Houseplants are wildly popular these days. And why shouldn’t they be? Even if you live in a tiny downtown studio surrounded by skyscrapers, you can still bring a little nature indoors with a few houseplants here and there.
But be forewarned: Your friends and family members will give you tons of unsolicited houseplant advice—and they won’t always be right. Unfortunately, misconceptions about houseplants are all too common.
To help you do what’s best for your plant babies, we investigated some of the most popular houseplant myths—and dug deep to figure out the truth about each one.
1. Houseplants purify the air indoors
Reality: You may have heard about scientific studies showing that houseplants remove toxins from the air. But it’s important to remember that these studies were conducted in controlled laboratory environments, not in an actual house or office.
Researchers at Drexel University found that you’d need approximately 5,000 plants in a tiny 500-square-foot apartment to really reap any of the often-touted air-purifying benefits of houseplants. It would feel like a jungle! (Where would you sleep?)
On top of that, not all plants are created equal when it comes to purifying the air, says Laura Smith, owner of All Star Cleaning Services.
The areca palm, also known as the butterfly palm, for example, is one of the best plants for cleaning the air, she says.
Pothos, aka devil’s ivy, is another good choice. And while aloe vera doesn’t clean the air, it can serve as a low-tech alarm system, turning brown if there are too many toxins in the room.
2. I don’t have enough sunlight to grow houseplants
Reality: Sure, many houseplants prefer some amount of light, whether indirect or direct. But don’t give up so easily.
Just as there are outdoor plants that prefer shade over sun, there are several types of houseplants that can thrive on little to no sunlight, including snake plants, philodendrons, pothos vines, and plantain lilies, says Susan Brandt, co-founder of Blooming Secrets, a gardening website and shop.
Watch: How Does Your Vegetable Garden Grow? Indoors
3. Houseplants need to be watered every day
Reality: Slow down there!
If you water your plants every single day, you’re going to cause some serious problems. In most cases, this is just too much water. Each plant is different, but generally speaking, the soil should be allowed to dry out completely between waterings.
One sign that you’re overwatering your houseplants is the arrival of fungus gnats, tiny little bugs that feast on the rotting roots of your plants. Chances are, you’ll need to create a watering schedule for your houseplants—and this may include watering them on different days and with varying frequencies. Drought-tolerant plants, like cacti and succulents, hardly need any water at all.
4. Houseplants need big pots to grow
Reality: If you think your plant is starting to outgrow its home, your first instinct might be to rush out and buy a larger pot. Not so fast.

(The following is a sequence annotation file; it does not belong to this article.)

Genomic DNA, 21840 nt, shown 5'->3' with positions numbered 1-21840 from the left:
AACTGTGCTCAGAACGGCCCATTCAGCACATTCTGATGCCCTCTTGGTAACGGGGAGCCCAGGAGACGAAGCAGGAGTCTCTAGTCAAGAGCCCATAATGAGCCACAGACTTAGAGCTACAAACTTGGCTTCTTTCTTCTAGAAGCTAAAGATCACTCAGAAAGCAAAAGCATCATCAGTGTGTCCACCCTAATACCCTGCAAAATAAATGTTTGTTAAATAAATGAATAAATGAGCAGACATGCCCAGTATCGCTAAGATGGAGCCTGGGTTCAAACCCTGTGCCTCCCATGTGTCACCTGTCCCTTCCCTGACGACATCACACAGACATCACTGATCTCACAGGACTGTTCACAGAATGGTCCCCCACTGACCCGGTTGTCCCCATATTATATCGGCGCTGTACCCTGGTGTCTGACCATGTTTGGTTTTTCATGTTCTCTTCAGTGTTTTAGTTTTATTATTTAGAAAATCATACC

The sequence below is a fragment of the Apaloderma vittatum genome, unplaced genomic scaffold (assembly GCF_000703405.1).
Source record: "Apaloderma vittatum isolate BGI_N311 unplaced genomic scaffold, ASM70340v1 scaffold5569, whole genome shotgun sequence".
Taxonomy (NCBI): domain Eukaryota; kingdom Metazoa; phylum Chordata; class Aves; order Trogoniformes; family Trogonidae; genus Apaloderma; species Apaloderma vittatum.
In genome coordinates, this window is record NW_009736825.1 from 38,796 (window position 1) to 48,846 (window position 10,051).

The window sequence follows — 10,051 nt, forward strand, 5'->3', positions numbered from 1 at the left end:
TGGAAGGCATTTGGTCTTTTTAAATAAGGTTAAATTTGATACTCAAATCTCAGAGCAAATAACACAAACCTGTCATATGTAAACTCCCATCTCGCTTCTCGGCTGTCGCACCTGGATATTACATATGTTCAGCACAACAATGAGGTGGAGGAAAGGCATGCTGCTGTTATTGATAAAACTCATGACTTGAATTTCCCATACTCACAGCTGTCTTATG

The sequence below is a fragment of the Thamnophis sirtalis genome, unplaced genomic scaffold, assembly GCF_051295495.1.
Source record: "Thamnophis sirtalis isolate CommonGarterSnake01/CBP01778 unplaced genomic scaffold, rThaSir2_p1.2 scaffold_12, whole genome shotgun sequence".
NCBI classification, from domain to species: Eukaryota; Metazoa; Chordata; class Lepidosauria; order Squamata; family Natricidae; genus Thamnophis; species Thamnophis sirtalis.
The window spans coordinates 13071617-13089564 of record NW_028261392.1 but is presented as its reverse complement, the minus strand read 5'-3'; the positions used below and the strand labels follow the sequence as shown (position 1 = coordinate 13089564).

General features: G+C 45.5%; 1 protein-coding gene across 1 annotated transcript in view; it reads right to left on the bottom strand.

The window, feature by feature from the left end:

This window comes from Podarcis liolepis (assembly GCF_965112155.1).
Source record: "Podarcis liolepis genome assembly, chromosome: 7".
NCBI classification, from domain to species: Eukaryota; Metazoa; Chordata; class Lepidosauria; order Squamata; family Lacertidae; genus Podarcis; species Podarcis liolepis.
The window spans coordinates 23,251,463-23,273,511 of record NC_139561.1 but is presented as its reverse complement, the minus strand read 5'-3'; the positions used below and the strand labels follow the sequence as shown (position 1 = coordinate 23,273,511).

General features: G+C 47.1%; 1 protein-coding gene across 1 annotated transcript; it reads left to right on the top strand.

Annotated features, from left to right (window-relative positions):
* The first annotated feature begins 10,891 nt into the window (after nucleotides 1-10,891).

You can actually harm and, in some cases, kill houseplants if you move them into a pot that’s too large. Why?
Because large pots hold lots of soil, which can retain too much moisture for the plant. This can cause dreaded root rot, which is bad news for your formerly healthy plants.
5. Houseplants, if ingested, could harm my dog or cat
Reality: Yes, there are some houseplants that are toxic to pets if ingested. But there are also hundreds of nontoxic varieties to choose from if you’re worried about your four-legged friend feasting on your plants. Some examples include the African violet, begonia, and Christmas cactus. Plus, many pets simply leave houseplants alone anyway, says Brandt.
6. You can’t grow vegetables indoors
Reality: While you might typically wait until spring and summer to plant your vegetable garden in the backyard, did you know you can grow yummy edible plants all year long, inside your home?
Potted herbs are a great addition to your windowsill. You can also regrow green onions, lettuce, and celery from scraps indoors in a cup with a little water!
7. Houseplants are expensive
Reality: You don’t have to dump your entire life savings into your houseplants. Sure, some houseplants are expensive—because they take years and years to grow. But others are incredibly affordable, starting at just a few dollars apiece. Even better? You can often get houseplants for free on sites like Facebook Marketplace and Nextdoor.
Tell your friends and neighbors that you’re a houseplant lover and you’ll be amazed by how many of them respond by offering to give you starts or pups from their own beloved plants. And if a big, beautiful, expensive plant catches your eye at the garden store, ask if they have any younger versions of that same plant. Yes, it will be small to start, but it will also be more affordable. And with the right love and care, it will grow into the mature, adult version you first spotted.
8. I wasn’t born with a green thumb, so I’m doomed to kill houseplants
Reality: This is just plain false, not to mention a defeatist attitude! All gardeners make mistakes, and they spend a lot of time doing research and educating themselves on the best ways to care for their plants.
All Star Cleaning Services’ Smith, for example, says she used to accidentally kill every houseplant she touched. Eventually, though, she wrote specific care instructions for every plant in her home, then stuck the notes directly into each pot. She also grouped plants together based on their characteristics, such as how often they needed to be watered. It worked!
Now, Smith says she’s a houseplant pro.
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